The boys that once ducked into sewers to reclaim their bats had grown into men, some of whom were not as mild mannered as others. Neighborhood pride would transform into violence from time to time. Gang members took part in the games and couldn’t resist the chance to lash out against their rivals if the minutest in-game disagreement occurred. The worst conflicts typically climaxed with fistfights, but stories of “shots fired” aren’t as rare as the old timers would like to comfortably recall. Much of the stickball-related violence had faded by the 1970s as teams made vows to show respect when entering other neighborhoods, but general participation was dissipating.
* * *
There are several theories as to why stickball play in New York City declined. Most agree that the ballooning of car traffic in city streets and the affordability of air conditioning in peoples’ homes are likely culprits. Basketball has risen in popularity as well over the course of the last forty years, spawning more urban youngsters trying to be the next Jordan instead of the next Mantle, who, as a widely-cited legend has it, once hit a Spaldeen over a distance of “four sewers” in the Bronx—a towering stickball home run, considering most stickball sluggers were “three-sewer guys.”
The game was already ancient by the mid-‘80s, when Frank Sanchez, Sr., Frank Calderon and Henry Rosado established the Emperor’s League in the Bronx—an effort inspired by nostalgia and pride over their old friends’ accomplishments. It began as a yearly reunion of old-timers, with the teams constructed of players from varied locations. Gone was the notion of playing strictly for one’s block, or for hidden money. Many Manhattanites begrudgingly abided by the self-hit rules or continued to play pitching-in on East 109th Street where the East Harlem National Stickball League carried on that tradition after its establishment in 1990.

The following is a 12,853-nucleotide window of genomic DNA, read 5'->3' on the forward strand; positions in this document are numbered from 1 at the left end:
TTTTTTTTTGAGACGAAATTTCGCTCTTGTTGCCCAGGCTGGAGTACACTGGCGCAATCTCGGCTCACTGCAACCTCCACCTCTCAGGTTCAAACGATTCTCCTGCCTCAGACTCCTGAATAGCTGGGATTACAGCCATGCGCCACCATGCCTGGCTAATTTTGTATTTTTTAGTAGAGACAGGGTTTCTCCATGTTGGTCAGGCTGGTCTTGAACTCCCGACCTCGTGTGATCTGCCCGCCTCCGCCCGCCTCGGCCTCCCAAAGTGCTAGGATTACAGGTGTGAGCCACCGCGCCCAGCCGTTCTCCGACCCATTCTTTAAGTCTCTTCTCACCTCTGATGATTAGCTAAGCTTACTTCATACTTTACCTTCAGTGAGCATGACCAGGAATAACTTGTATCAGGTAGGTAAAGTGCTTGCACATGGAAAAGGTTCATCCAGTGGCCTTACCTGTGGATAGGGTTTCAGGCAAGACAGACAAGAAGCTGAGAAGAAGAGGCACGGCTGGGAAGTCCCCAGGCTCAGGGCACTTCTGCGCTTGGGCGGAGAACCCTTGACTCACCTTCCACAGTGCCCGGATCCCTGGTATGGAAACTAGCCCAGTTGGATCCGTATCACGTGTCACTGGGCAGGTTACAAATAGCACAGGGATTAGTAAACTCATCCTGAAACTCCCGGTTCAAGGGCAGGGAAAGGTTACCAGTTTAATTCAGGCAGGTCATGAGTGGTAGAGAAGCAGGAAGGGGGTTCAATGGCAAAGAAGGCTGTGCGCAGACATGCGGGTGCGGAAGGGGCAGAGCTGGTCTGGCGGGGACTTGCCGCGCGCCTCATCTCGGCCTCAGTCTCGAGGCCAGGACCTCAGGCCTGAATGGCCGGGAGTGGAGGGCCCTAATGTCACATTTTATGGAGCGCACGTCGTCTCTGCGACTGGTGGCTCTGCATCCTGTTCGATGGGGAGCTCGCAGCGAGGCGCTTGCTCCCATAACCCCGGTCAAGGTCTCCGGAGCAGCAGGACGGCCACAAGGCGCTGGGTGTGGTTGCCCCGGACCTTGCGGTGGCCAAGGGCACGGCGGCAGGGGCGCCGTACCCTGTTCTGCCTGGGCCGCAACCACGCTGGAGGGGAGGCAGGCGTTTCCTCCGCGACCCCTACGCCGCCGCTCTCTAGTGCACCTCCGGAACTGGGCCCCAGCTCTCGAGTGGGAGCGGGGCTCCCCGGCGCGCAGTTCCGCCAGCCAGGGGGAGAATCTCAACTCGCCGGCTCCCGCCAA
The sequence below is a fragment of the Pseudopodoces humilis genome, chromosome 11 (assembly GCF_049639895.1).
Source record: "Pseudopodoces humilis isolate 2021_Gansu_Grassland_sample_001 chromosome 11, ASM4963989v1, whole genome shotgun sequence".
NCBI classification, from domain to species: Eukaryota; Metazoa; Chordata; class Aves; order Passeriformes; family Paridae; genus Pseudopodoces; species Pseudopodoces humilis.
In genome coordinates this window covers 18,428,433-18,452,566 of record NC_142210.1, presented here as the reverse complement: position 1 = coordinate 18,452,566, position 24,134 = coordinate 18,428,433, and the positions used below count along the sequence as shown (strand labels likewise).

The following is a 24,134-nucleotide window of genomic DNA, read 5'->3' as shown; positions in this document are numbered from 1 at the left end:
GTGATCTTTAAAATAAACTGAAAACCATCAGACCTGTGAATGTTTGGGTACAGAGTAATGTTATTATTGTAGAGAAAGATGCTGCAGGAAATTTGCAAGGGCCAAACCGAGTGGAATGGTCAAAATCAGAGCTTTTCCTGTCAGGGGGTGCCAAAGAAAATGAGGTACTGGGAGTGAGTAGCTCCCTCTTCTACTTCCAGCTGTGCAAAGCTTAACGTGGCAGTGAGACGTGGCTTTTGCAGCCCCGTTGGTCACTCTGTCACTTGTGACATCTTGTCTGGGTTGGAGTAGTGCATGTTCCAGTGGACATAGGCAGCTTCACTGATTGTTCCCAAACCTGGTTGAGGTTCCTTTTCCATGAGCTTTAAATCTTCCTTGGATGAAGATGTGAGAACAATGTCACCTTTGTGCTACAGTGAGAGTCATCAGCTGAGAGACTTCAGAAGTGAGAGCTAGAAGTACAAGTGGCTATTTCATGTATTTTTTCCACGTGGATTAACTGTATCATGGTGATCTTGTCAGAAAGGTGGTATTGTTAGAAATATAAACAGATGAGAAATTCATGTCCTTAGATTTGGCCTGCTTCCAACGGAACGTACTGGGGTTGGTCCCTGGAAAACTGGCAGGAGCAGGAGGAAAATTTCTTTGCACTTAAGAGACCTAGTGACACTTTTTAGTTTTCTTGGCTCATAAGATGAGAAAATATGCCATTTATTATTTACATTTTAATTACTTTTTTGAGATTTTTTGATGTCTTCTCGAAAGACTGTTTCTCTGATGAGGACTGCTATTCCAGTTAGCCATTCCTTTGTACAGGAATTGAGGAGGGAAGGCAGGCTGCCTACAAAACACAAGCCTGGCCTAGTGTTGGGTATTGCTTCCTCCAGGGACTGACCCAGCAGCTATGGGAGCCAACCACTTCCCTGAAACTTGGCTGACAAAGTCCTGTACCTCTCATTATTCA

“Not as many guys play anymore,” says Carlos Diaz, who has tried for many years to revitalize stickball in Harlem. “And most of the young ones that do play are sons and grandsons of the guys who played fifty or sixty years ago.” Part of Diaz’s efforts include opening the 123rd Street gallery this past winter, so that the Stickball Hall of Fame could finally become a physical reality after existing virtually since the ‘70s.
Ricardo “Pretty Ricky” Torres is one such player. “I got Ricky into stickball at a young age because it teaches discipline,” says his father, Ricardo Torres, Sr., better known as “40.” “I’ve been in the league for eighteen years and one thing I know to be true is that consistency is the only way to get recognition and respect.”
That lesson seems to have taken. Torres attends LaGuardia Community College and plans to earn a bachelor’s degree in either radiology or business management. A part-time manager at a Kew Gardens, Queens, movie theater, he seems more drawn to the world of business. After five years in the league, Torres relishes the weekend trips to the Bronx as a chance to spend time with his father and bond with his teammates.
“I love the huddle,” he says. “We’re a tight-knit group and we all get really excited.”
Later in that same Memorial Day tournament finals qualifier, Torres went up to bat, trying to hit just a line drive, again with men on base to build an even more comfortable cushion in the score for his team of Emperors. He hit a three-run homer, putting the game out of reach. “That was some shot you hit, kid,” Osorio, a Manhattanite pitching-in aficionado said, sincerely complimenting Torres afterwards. “You’re fast and you’ve got power!”
“Thank you,” Torres said quietly, his fatigue showing on his face. They kept chatting about the game, in English and Spanish, the younger player allowing the veteran to do most of the talking.
There are a lot of big names in the Stickball Hall of Fame. Men like Willie Mays, Joe Torre, and George “Lolin” Osorio. If he keeps hitting line drives, Pretty Ricky could join them someday.
“Oh, I’d love that,” he said. “But I have a ways to go yet.”
* * *
Michael Stahl is a Queens-based journalist and a features editor at Narratively. He barely tweets anymore @MichaelRStahl.
Kyria Abrahams is a photographer living in Astoria, Queens, and the author of “I’m Perfect, You’re Doomed—Tales From A Jehovah’s Witness Upbringing” (Touchstone, 2009).